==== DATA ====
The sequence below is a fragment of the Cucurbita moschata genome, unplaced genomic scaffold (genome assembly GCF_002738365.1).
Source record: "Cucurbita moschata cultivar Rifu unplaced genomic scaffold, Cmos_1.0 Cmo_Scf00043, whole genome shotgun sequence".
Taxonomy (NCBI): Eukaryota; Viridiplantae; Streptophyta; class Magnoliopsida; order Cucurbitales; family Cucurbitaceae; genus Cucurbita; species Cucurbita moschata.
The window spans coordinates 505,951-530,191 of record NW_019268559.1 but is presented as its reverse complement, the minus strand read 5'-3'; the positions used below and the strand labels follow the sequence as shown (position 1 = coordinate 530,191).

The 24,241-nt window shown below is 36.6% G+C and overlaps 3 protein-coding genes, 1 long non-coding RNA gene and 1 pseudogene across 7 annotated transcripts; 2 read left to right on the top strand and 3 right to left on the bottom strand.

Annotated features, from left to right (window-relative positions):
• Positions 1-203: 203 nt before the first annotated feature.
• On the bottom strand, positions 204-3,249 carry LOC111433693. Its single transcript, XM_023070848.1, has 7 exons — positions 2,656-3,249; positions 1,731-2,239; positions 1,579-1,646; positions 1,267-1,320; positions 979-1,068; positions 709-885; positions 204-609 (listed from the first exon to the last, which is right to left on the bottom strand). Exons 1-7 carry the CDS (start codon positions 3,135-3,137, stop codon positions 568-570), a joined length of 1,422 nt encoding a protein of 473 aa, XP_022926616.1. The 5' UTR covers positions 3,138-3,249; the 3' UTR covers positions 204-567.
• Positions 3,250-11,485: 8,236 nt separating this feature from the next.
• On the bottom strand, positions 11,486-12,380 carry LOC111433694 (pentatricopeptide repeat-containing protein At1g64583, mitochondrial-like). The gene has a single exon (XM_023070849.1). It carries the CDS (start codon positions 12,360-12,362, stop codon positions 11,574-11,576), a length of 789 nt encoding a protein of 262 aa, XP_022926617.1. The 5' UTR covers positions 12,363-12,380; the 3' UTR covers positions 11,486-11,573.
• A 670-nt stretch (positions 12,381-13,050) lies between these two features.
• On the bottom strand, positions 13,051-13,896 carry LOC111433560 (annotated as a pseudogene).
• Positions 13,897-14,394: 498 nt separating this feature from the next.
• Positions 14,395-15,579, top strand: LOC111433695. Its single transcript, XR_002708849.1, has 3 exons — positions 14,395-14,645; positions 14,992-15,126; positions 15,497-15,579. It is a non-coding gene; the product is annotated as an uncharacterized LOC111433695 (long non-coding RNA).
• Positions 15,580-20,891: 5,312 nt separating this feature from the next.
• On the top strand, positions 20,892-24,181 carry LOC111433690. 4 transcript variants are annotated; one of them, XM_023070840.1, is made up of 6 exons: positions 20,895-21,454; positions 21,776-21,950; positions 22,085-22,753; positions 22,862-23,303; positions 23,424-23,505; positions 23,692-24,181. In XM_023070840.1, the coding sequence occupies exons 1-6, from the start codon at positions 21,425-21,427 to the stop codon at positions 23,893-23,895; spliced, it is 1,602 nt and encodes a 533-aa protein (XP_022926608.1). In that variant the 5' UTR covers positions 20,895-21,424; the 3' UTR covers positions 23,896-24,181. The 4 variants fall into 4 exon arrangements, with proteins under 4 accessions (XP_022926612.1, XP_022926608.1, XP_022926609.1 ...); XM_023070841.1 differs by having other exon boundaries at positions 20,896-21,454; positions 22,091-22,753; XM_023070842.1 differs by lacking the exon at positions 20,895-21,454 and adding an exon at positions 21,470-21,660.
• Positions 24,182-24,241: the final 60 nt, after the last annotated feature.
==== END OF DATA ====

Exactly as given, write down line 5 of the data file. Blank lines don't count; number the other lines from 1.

The 24,241-nt window shown below is 36.6% G+C and overlaps 3 protein-coding genes, 1 long non-coding RNA gene and 1 pseudogene across 7 annotated transcripts; 2 read left to right on the top strand and 3 right to left on the bottom strand.